We had two wonderful encounters with great gray owls yesterday. The highlight for me came when the second owl flew across the field to a tall post about 30′ away. I took some good flight shots there. Then he glided down and landed 2′ away on a fence post beside me. When he was there, it was incredible to share the space. Being that close I was awed by the power and wisdom that I felt from him.
He stayed there for around 10 minutes before I moved further down the fence. The wind picked up as the clouds covered the sun. The owl remained focused on finding dinner in the long grass but after several more minutes, with his feathers whipping around, he flew off into the trees.
Kian and I went camping at Waterton National Park in 2015. I had not realized that it was almost six years ago. When a prospective client asked about my favourite landscape images from the area for a print, I put together this little set for her review.
Link to the portfolio: click here
It brought back fun memories. Looking forward to getting back there with my kids to create a bunch more.
This great gray owl dove at something in the hillside grasses behind this sign. I wasn’t in a good position for that attack but I was when it returned to the sign post it was hunting from.
In mid-April, snow fell regularly. The robins had arrived earlier in the month and I wasn’t sure how they would feel about the weather. One afternoon, I photographed this one for a little while. He didn’t seem to have any issues with the white stuff as he bombed through it and flew around to a few different spots around the yard.
I love K-Country and with a break in the rain on Friday, we went up to Forgetmenot Pond for a walk around the water before evening set in. The mountains that stand to the south, west and north were all still snow clad and, surprisingly the pond still had ice covering most of it. It was cold, clear and beautiful.
For the photograph below, I shot the reflection of the mountains in the water. Slight ripples distorted the scene in a way I thought was intriguing. Another way to enjoy the views of the forest, mountains and their peaks as spring pushes into the higher elevations.
Desirée shot this heron out of the sunroof while we were driving into the sun along Plummers Road near Priddis. It was beautiful light to see this bird in flight – but such a hard photograph to get. She has worked hard at her photography and built on her natural talent. I feel like this image is such a great reward for that: Artistic, dynamic, perfectly focused and truly beautiful. It’s my favorite image of a great blue heron. An incredible shot sweetheart!
This great gray owl was hunting in a field near Grand Valley Road a couple of weeks ago. On one of the glides between perches above the grass, she flew towards me and landed on a ranch gate behind me.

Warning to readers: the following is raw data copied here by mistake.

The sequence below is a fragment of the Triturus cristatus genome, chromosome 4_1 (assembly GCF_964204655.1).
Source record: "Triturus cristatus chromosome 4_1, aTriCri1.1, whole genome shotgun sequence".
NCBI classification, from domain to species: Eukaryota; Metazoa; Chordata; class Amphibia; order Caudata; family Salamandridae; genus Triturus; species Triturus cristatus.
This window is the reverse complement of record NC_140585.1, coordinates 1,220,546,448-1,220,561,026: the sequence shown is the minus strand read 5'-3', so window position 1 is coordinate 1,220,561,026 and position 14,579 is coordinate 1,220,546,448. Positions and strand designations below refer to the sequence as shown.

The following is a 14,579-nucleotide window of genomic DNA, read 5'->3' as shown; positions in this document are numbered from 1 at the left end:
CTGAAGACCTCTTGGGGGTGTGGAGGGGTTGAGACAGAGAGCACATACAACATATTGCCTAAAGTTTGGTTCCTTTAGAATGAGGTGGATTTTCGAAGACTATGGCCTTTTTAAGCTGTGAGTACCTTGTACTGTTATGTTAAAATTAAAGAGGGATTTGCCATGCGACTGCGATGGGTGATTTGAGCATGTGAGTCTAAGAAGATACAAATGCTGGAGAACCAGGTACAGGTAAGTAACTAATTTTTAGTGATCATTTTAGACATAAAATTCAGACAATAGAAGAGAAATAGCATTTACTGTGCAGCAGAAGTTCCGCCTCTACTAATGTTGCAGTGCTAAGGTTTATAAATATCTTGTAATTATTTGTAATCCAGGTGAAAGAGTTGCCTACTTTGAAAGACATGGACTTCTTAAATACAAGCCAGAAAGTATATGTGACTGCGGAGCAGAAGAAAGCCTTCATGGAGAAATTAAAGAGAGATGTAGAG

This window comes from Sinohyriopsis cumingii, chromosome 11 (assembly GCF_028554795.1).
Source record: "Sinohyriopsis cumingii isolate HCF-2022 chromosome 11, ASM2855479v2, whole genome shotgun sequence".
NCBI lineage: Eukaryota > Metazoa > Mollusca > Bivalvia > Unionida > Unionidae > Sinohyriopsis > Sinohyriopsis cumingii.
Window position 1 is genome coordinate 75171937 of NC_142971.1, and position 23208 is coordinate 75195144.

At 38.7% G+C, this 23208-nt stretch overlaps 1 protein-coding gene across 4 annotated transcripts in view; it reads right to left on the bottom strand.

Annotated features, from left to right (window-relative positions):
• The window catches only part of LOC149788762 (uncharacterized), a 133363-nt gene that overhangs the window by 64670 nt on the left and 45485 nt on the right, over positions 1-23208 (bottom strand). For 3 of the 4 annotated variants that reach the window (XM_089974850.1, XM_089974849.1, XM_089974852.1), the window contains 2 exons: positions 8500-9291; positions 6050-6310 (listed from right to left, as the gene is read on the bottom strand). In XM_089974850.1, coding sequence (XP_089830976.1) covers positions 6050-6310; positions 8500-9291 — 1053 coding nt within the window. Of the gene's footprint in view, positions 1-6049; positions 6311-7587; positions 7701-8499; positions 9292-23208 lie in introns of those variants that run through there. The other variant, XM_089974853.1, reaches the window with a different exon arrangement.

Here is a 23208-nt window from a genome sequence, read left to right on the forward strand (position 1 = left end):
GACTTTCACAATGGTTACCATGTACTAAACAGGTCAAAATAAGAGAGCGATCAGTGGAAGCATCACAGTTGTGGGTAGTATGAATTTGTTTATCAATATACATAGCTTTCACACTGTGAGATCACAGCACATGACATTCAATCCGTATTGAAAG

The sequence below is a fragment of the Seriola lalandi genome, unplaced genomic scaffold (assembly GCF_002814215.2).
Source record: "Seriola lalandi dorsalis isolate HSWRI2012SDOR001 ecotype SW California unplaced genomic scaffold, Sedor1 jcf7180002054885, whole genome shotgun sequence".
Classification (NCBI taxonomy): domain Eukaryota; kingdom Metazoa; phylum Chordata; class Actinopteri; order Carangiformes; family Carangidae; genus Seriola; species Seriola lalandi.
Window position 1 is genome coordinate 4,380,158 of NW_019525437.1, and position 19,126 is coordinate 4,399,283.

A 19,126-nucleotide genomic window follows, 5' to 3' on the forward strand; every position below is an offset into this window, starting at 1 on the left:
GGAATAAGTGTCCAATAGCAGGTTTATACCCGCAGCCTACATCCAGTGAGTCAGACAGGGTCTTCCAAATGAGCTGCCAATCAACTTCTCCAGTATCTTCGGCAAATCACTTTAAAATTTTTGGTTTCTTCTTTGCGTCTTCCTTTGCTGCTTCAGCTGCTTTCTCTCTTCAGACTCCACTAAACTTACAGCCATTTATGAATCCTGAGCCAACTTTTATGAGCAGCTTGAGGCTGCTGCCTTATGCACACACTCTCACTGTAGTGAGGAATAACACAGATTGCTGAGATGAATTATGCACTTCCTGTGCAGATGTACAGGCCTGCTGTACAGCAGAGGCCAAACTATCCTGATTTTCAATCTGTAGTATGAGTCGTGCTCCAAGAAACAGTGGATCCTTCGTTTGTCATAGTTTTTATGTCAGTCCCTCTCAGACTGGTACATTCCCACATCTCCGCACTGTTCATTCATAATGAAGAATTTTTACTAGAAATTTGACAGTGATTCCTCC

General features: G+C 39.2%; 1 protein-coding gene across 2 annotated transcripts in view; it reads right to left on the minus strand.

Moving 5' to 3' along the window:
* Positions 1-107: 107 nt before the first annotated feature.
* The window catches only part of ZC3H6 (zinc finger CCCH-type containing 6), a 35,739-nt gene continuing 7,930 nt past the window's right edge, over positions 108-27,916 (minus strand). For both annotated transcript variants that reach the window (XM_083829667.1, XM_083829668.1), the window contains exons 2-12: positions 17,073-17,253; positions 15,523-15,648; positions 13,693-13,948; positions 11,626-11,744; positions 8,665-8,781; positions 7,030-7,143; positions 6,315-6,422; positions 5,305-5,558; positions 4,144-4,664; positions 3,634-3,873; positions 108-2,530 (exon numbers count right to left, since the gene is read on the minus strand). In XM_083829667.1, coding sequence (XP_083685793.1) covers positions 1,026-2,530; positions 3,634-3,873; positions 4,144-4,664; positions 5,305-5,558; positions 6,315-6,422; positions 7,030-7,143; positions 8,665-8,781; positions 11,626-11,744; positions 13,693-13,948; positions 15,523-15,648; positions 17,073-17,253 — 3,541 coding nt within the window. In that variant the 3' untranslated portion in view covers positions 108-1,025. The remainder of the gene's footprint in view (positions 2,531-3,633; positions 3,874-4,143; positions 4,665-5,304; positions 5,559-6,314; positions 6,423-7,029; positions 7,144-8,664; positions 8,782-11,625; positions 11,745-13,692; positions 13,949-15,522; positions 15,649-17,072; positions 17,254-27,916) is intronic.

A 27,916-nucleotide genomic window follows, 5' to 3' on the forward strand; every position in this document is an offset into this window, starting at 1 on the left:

This loon had a small lake to himself a week ago. After swimming around a small island once, he decided to preen. I am used to this being a relatively short session that ends with the stretch out of the water as in the image above. This time was very different and saw the bird splash, skim, dunk and flap for 15 minutes. I’m guilty of thinking that he was having great fun during his bath time. While this is not unusual behavior for loons, it was new to me for the amount of time and the exuberance displayed.
I had a great time was watching and enjoyed looking for dynamic images that I have never had the opportunity to photograph before. The head emerging from the water, wings outstretched perpendicular to the water, surface skimming while beating droplets into a fury around him were among my favorite moments. Here are a few of the images that put a smile on my face when I reviewed them a couple of days after the encounter.
This owl was hunting along a field and flew up to this post close to me after swallowing a vole. The sunlight shone through the extended feathers as she flared her wings to land. The intensity of the great gray owl eyes was on full display as well. A few different elements came together to make an image that I really like.
We heard a quiet buzz above our deck yesterday, looked up and saw a Rufous hummingbird hovering near our feeder. It was our first one of the year and one of the most welcome migratory birds that return to our backyard each year.
The see saw between winter and spring has brought a full variety of weather from each. A couple of weeks ago, this storm rolled over the prairies west of Cochrane, the wind bringing rain that became snow later in the evening. At this point, a little after dinner time, the clouds seemed to be inviting the trees to dance. In my imagination, they appeared to be reaching down to touch them – extending a hand with the invitation.